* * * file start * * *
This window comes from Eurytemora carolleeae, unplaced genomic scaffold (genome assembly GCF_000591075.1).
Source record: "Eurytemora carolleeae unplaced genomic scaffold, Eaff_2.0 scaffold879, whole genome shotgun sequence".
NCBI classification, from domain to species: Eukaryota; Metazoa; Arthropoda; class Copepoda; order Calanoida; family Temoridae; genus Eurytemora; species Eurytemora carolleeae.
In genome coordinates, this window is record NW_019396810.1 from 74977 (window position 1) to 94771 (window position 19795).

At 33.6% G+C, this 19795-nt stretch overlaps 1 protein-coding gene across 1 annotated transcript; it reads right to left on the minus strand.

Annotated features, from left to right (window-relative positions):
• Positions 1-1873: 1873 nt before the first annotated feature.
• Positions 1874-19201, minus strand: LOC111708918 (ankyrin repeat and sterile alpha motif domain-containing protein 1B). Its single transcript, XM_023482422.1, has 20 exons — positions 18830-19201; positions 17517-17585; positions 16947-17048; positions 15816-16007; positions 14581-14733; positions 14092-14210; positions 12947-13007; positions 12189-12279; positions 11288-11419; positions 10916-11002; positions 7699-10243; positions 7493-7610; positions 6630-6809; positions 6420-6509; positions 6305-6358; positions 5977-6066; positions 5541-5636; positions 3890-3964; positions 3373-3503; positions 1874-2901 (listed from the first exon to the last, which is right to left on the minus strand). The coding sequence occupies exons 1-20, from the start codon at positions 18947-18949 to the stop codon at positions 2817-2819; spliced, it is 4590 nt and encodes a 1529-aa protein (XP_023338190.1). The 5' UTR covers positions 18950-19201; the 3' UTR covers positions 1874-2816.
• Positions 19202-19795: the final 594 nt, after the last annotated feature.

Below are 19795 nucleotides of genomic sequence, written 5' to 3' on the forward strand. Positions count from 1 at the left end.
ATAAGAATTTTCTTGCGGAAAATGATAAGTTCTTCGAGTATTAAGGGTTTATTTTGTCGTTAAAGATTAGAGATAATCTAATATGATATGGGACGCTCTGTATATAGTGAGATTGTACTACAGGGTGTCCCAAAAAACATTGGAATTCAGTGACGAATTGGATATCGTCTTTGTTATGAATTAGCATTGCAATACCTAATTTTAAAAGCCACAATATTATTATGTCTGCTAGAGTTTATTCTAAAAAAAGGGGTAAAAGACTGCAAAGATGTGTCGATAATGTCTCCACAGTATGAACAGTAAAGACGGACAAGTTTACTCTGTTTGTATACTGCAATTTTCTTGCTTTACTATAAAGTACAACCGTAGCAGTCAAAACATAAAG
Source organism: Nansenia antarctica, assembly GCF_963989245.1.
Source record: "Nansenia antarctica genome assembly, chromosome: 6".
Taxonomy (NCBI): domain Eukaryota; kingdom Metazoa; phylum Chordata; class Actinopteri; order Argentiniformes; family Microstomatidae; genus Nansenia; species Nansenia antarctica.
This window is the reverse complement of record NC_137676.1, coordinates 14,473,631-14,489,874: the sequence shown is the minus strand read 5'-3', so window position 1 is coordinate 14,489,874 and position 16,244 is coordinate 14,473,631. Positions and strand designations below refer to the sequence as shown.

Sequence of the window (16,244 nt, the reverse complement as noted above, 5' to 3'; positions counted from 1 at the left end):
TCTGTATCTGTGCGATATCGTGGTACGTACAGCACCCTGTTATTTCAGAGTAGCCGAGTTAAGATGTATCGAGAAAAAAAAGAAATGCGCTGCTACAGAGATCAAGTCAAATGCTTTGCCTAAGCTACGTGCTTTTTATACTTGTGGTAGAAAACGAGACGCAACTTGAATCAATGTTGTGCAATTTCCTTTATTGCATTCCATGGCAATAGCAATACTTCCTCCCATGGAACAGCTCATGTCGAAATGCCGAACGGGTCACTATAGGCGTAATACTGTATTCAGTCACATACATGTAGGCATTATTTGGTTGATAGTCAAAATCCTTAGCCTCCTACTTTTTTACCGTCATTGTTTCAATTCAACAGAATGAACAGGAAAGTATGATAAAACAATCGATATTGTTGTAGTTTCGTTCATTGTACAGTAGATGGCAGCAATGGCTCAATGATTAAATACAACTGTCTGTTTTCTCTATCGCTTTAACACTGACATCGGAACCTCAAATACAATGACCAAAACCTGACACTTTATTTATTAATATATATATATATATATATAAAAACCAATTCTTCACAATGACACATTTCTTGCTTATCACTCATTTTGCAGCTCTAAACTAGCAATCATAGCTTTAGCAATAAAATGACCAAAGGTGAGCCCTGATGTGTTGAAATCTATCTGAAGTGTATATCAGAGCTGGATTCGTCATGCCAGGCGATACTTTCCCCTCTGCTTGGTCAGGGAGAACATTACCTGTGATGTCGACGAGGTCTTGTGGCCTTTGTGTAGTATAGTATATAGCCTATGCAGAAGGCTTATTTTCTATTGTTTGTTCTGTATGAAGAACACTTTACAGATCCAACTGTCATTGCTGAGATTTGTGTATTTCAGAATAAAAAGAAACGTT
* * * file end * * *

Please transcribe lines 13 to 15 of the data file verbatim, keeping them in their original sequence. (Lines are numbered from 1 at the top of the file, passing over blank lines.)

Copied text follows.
Source record: "Nansenia antarctica genome assembly, chromosome: 6".
Taxonomy (NCBI): domain Eukaryota; kingdom Metazoa; phylum Chordata; class Actinopteri; order Argentiniformes; family Microstomatidae; genus Nansenia; species Nansenia antarctica.
This window is the reverse complement of record NC_137676.1, coordinates 14,473,631-14,489,874: the sequence shown is the minus strand read 5'-3', so window position 1 is coordinate 14,489,874 and position 16,244 is coordinate 14,473,631. Positions and strand designations below refer to the sequence as shown.